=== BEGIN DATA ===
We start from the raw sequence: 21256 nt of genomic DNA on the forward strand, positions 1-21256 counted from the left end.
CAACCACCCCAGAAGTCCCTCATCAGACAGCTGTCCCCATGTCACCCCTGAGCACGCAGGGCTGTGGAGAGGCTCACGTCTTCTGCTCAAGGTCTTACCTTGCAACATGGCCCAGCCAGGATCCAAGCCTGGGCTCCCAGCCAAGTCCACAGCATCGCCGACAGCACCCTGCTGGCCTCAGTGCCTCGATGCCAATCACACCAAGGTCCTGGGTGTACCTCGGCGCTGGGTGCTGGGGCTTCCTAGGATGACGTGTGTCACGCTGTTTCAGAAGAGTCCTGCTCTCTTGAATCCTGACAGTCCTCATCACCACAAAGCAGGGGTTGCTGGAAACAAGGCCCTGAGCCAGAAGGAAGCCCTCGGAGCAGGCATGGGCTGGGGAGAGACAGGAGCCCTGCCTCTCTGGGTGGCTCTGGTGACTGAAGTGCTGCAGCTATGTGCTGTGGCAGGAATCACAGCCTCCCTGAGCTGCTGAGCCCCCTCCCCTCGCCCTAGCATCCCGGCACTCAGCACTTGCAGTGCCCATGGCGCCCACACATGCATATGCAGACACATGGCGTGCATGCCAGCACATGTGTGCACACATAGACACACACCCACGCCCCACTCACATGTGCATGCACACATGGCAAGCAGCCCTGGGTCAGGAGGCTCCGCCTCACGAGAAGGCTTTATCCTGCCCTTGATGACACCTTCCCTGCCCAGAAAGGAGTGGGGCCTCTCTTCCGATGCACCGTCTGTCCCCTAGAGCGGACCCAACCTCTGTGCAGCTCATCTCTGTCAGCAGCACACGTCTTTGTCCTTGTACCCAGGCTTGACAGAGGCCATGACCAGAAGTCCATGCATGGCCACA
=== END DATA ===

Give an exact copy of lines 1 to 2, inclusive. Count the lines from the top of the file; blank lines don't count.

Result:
We start from the raw sequence: 21256 nt of genomic DNA on the forward strand, positions 1-21256 counted from the left end.
CAACCACCCCAGAAGTCCCTCATCAGACAGCTGTCCCCATGTCACCCCTGAGCACGCAGGGCTGTGGAGAGGCTCACGTCTTCTGCTCAAGGTCTTACCTTGCAACATGGCCCAGCCAGGATCCAAGCCTGGGCTCCCAGCCAAGTCCACAGCATCGCCGACAGCACCCTGCTGGCCTCAGTGCCTCGATGCCAATCACACCAAGGTCCTGGGTGTACCTCGGCGCTGGGTGCTGGGGCTTCCTAGGATGACGTGTGTCACGCTGTTTCAGAAGAGTCCTGCTCTCTTGAATCCTGACAGTCCTCATCACCACAAAGCAGGGGTTGCTGGAAACAAGGCCCTGAGCCAGAAGGAAGCCCTCGGAGCAGGCATGGGCTGGGGAGAGACAGGAGCCCTGCCTCTCTGGGTGGCTCTGGTGACTGAAGTGCTGCAGCTATGTGCTGTGGCAGGAATCACAGCCTCCCTGAGCTGCTGAGCCCCCTCCCCTCGCCCTAGCATCCCGGCACTCAGCACTTGCAGTGCCCATGGCGCCCACACATGCATATGCAGACACATGGCGTGCATGCCAGCACATGTGTGCACACATAGACACACACCCACGCCCCACTCACATGTGCATGCACACATGGCAAGCAGCCCTGGGTCAGGAGGCTCCGCCTCACGAGAAGGCTTTATCCTGCCCTTGATGACACCTTCCCTGCCCAGAAAGGAGTGGGGCCTCTCTTCCGATGCACCGTCTGTCCCCTAGAGCGGACCCAACCTCTGTGCAGCTCATCTCTGTCAGCAGCACACGTCTTTGTCCTTGTACCCAGGCTTGACAGAGGCCATGACCAGAAGTCCATGCATGGCCACA